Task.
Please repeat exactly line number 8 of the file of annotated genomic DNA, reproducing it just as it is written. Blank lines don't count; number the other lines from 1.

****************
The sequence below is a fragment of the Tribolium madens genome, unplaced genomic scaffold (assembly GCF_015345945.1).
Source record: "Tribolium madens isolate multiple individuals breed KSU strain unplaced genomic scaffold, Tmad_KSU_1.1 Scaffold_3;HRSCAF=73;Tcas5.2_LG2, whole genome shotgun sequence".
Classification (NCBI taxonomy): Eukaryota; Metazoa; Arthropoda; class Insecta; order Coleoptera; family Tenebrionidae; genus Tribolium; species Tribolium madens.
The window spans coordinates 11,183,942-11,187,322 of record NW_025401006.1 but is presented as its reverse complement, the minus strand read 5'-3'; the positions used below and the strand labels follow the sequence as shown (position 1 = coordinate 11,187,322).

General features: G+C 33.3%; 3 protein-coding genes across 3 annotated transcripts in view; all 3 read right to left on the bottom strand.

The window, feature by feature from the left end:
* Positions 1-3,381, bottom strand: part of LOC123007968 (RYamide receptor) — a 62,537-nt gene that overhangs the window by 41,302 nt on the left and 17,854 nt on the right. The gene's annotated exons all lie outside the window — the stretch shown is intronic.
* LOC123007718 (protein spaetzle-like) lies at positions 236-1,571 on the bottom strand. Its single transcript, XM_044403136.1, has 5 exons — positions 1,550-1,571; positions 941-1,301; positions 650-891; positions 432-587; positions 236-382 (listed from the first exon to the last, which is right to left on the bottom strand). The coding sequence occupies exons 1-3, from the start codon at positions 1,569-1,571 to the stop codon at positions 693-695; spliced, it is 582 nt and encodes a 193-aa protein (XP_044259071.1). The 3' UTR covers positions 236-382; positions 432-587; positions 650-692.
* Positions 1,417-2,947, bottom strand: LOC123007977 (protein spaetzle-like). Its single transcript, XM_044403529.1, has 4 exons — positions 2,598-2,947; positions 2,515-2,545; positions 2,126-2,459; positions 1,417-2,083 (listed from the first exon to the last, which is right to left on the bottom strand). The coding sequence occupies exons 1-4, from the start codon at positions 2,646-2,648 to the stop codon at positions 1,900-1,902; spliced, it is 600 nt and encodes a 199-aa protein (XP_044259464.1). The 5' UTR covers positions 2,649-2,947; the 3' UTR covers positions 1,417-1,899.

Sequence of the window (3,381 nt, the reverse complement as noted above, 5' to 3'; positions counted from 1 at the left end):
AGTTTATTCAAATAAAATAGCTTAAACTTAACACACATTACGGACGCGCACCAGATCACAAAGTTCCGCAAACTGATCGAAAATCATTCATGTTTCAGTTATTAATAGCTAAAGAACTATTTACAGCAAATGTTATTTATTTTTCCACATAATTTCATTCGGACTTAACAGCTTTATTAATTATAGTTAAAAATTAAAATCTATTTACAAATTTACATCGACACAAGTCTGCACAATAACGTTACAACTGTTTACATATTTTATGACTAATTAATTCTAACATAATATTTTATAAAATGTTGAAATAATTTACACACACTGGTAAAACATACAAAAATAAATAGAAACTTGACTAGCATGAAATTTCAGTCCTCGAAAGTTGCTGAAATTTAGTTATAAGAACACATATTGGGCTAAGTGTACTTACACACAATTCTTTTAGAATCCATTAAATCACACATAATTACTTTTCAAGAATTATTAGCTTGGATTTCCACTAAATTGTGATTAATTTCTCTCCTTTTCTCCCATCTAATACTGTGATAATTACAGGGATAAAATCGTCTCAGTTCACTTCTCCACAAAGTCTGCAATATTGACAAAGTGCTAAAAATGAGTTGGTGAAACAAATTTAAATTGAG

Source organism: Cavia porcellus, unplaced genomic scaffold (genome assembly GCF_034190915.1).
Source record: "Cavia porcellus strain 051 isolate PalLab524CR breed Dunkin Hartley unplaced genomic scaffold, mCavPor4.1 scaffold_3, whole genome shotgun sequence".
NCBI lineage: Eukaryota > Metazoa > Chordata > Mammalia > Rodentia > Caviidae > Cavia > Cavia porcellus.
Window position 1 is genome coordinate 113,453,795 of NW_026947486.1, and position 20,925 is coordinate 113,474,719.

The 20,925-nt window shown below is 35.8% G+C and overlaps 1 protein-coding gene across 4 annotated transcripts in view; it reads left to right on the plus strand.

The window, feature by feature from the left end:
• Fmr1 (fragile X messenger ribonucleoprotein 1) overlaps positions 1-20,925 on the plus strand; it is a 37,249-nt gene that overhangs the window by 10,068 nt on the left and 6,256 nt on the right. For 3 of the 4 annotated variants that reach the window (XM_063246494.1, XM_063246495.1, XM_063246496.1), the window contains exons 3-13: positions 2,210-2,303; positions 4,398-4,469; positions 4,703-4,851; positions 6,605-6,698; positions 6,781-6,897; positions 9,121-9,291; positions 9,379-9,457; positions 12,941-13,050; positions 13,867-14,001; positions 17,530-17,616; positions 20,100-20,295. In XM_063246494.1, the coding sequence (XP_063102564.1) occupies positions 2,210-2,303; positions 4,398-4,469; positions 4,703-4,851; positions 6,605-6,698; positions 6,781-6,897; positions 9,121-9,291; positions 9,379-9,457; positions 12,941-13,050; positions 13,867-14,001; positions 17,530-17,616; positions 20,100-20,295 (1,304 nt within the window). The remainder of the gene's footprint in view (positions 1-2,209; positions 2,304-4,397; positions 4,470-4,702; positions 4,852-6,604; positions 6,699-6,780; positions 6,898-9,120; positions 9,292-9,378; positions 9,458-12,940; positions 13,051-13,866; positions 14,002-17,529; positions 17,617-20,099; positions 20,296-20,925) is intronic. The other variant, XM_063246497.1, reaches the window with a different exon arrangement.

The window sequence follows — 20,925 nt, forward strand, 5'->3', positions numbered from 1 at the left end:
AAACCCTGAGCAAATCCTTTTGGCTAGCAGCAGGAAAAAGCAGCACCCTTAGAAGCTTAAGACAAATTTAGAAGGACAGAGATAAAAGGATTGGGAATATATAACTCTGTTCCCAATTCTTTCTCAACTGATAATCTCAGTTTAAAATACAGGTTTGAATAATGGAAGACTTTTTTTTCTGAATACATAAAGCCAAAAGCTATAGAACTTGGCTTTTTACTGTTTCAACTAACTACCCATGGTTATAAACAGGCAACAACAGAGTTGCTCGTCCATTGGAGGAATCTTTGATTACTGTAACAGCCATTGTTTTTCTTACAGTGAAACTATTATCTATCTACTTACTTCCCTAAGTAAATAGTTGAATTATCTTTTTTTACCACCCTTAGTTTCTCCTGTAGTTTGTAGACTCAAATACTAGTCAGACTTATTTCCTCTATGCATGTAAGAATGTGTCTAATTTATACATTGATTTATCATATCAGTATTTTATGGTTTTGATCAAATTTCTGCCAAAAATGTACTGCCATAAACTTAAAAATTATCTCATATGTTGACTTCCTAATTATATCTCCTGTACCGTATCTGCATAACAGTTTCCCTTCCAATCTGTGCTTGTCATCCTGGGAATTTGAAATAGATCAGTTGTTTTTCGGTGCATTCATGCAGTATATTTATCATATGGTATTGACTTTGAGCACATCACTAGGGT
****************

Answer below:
* LOC123007718 (protein spaetzle-like) lies at positions 236-1,571 on the bottom strand. Its single transcript, XM_044403136.1, has 5 exons — positions 1,550-1,571; positions 941-1,301; positions 650-891; positions 432-587; positions 236-382 (listed from the first exon to the last, which is right to left on the bottom strand). The coding sequence occupies exons 1-3, from the start codon at positions 1,569-1,571 to the stop codon at positions 693-695; spliced, it is 582 nt and encodes a 193-aa protein (XP_044259071.1). The 3' UTR covers positions 236-382; positions 432-587; positions 650-692.